Woke up, and saw new NurdRage. It will be a good day :)

Aco - 2019-08-23

I've been following your channel about 10 years now, and I'm so happy you explained the bits at the end. I really appreciate how clear it was as well. Thanks Nurdrage

Lachlan Hamilton - 2019-08-26

The smell of toluene always reminds me of the chemistry labs at uni.

Zilch ­ - 2019-08-22

Free lesson, work can suck it I'm going on 2nd lunch.

Kain Yusanagi - 2019-08-22

Great explanation of the steric effect, thanks NurdRage! I remember you going into the steric effect in your sodium synthesis series somewhat, but not in as much detail on it specifically.

loki - 2019-08-27

Your explanation after the experiment is great! I wish you could have been my chemistry teacher! Please do more of these in your future videos 😁

Im 33 and it sucks. - 2019-08-23

YouTube finally gets around to to telling me u have a new video.

Nightlife_Rolf - 2019-08-22

oh steric hinderance. my go to explenation for basically every single reaction mechanism

science_and_anonymous - 2019-08-23

JUST IN TIME!!! I needed this for synthesis. Next thing on my list, catechol from phenol

Geoffrey James - 2019-08-23

Thanks for the insightful explanation at the end! I really appreciate it!

Andy Wells - 2019-08-24

Wow this has so much cool chemistry in it!! Thanks again. Maybe you can show how to convert the p-sulfonyl toluene into tosyl chloride.

ToTouchAnEmu - 2019-08-25

I was expecting an insanely complicated explanation at the end and just ended up with ochem flashbacks.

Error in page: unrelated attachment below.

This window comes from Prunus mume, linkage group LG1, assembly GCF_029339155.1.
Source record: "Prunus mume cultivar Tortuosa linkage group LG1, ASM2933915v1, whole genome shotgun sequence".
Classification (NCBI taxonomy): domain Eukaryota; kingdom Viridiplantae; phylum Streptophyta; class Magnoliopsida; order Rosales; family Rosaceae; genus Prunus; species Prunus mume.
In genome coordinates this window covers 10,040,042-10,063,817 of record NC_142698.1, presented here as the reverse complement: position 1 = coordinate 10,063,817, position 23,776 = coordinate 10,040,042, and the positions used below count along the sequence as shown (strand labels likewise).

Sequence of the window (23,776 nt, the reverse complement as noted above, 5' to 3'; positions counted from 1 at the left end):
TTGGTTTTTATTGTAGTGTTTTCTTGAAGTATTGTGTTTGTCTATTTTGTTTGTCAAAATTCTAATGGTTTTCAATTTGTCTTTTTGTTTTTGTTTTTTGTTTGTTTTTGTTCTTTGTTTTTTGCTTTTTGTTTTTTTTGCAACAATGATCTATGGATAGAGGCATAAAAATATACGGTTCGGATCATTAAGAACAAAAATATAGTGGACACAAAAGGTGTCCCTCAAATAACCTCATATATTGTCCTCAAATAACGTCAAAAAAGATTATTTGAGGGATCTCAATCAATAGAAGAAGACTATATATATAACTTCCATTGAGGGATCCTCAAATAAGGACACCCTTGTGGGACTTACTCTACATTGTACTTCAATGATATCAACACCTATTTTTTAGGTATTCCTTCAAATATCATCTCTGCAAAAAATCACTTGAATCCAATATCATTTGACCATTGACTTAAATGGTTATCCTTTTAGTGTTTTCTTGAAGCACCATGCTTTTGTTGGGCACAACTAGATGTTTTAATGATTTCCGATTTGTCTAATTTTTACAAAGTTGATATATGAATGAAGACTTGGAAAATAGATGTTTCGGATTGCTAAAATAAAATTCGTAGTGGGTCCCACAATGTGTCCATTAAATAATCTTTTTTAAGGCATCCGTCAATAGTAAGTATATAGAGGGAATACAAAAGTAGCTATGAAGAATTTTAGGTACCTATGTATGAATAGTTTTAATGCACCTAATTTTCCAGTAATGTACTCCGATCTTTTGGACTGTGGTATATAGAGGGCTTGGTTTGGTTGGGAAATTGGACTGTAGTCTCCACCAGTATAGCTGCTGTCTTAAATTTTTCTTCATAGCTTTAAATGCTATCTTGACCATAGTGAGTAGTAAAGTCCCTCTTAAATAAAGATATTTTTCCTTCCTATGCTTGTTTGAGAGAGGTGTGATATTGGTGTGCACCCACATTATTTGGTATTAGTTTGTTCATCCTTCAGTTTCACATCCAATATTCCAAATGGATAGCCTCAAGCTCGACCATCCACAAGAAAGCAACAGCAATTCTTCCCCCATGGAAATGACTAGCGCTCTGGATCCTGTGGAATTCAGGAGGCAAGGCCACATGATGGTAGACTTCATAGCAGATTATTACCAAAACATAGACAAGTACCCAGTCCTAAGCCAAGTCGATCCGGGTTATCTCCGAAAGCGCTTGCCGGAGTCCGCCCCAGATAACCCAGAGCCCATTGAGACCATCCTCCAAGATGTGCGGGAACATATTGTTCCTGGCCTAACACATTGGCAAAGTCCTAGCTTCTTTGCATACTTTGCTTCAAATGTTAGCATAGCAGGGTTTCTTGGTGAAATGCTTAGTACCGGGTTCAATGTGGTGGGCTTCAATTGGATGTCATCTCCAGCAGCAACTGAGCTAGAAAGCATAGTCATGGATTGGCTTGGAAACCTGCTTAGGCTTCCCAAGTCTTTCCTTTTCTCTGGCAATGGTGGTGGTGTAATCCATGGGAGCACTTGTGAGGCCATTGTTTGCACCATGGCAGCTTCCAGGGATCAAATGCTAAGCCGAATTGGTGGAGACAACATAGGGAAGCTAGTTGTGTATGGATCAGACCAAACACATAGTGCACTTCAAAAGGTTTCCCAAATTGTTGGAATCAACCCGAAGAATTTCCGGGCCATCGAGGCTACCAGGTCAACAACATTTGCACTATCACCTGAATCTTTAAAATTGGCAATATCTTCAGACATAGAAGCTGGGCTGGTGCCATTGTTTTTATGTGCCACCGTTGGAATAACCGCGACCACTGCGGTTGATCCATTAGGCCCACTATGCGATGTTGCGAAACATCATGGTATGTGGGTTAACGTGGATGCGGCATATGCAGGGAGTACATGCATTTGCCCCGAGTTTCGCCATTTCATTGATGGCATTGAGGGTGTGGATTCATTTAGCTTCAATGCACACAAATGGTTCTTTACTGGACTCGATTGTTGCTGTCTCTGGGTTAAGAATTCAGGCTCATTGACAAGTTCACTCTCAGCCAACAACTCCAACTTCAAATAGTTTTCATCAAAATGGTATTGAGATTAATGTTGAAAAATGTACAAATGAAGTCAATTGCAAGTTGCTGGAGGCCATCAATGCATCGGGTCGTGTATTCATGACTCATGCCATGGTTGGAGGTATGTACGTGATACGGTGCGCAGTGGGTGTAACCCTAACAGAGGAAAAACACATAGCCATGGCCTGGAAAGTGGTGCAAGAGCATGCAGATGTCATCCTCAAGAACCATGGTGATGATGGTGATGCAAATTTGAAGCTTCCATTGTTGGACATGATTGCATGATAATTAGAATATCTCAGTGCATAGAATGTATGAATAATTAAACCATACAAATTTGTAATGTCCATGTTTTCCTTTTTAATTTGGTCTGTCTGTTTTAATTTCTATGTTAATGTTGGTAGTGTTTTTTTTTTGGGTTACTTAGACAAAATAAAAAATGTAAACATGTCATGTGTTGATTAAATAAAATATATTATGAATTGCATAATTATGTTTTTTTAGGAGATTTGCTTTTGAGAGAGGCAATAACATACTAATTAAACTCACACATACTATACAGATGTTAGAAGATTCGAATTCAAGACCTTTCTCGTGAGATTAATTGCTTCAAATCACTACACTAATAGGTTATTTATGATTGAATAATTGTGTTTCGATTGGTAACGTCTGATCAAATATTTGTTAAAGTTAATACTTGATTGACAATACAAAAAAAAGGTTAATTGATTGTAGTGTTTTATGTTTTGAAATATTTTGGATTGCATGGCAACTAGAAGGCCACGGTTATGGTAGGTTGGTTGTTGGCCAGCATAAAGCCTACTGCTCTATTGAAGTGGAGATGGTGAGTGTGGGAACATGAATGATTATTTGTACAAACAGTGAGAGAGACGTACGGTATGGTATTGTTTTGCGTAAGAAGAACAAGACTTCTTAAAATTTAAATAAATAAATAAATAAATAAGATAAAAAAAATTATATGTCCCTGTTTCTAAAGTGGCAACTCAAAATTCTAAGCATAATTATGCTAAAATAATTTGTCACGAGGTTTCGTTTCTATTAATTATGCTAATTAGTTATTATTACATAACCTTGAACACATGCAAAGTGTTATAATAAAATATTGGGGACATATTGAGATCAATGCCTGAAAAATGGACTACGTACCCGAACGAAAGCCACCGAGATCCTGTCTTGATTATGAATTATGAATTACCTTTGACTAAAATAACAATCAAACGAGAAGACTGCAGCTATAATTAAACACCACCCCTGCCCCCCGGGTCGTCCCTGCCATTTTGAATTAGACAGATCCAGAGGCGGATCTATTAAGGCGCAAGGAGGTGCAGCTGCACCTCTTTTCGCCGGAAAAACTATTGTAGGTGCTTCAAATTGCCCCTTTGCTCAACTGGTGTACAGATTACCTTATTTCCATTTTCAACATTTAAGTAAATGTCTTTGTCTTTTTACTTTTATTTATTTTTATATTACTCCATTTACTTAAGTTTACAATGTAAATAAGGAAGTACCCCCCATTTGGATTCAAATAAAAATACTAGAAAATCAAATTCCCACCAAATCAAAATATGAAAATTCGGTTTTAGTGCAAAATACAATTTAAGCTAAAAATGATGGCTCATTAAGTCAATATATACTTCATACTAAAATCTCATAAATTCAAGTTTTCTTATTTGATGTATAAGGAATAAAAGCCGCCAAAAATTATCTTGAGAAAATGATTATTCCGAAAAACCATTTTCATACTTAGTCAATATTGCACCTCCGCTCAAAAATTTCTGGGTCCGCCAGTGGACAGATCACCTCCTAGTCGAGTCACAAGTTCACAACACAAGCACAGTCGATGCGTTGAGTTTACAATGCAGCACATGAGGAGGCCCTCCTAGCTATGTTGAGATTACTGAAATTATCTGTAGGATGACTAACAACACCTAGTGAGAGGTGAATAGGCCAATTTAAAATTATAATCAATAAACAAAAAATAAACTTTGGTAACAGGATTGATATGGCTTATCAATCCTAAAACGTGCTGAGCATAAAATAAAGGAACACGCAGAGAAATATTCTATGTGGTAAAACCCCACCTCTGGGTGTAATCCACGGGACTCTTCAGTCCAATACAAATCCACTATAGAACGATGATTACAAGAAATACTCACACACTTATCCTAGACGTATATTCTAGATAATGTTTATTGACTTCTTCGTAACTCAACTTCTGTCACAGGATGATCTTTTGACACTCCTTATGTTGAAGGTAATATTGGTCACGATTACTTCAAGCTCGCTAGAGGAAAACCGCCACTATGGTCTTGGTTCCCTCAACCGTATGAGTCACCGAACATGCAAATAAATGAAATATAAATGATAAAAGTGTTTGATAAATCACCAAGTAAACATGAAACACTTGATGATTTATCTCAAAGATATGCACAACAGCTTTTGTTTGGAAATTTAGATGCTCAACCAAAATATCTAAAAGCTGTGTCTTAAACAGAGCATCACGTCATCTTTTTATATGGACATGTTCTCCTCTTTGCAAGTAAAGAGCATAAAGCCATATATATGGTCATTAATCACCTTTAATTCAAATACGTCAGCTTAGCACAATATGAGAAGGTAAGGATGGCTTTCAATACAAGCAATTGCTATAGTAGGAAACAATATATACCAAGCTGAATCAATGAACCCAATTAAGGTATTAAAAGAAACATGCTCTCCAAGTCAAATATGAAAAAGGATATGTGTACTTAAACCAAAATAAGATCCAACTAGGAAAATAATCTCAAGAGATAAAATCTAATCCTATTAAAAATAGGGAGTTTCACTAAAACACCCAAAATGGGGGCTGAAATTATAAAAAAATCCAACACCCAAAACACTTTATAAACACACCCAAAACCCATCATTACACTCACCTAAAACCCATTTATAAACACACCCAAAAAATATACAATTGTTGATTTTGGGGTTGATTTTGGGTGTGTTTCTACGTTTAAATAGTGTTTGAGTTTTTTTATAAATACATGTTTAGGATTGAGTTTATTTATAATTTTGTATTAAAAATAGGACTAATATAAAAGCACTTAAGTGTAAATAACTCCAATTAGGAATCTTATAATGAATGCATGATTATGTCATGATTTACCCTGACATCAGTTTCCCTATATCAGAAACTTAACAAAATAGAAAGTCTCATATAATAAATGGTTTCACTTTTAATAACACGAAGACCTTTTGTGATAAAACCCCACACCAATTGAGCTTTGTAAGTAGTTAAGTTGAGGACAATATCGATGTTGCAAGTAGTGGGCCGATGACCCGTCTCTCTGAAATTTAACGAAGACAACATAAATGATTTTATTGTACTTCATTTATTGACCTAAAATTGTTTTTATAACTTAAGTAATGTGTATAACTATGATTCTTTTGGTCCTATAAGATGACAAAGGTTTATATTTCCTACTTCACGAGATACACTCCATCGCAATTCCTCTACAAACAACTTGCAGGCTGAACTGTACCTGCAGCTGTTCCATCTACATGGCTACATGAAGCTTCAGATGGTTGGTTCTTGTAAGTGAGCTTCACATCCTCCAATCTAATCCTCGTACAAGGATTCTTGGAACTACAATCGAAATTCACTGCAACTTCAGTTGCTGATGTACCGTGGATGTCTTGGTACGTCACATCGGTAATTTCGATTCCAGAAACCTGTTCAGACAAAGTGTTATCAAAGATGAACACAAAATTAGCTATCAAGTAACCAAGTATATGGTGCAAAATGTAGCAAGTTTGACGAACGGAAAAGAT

Adam Wiess - 2019-08-22

I would love to see more videos with detailed reaction explanations like at the end of this one. There arent many good videos blending practical with theoretical chem out there.
I like your explanation of steric effects. I've always pictured it as two very overweight people trying to mate, but your version is maybe a bit more youtube friendly.

bormisha - 2019-08-22

Thanks a lot! Especially for the explanation, it is really awesome.

Akshay Kishore Desai - 2019-10-11

8:36 Gayest person on patreon 😂😂😂

Entenkommando - 2019-08-22

As someone with a chemistry background I'd say good job on the explanation. I might have put a visualisation of the orbitals in there to show how they are overlapping and therefore influencing each other.

Nicholas Alt - 2019-08-27

My wife overhears "We are not making zwitterionic toluene, and your toluene is not going to spontaneously isomerise into methylidene cyclohexadiene. It's just not going to happen, as awesome as that would be."
She laughs and says, "okay, thanks Igon". I almost died.
Thanks for the lesson!

seraphpegasus - 2019-08-23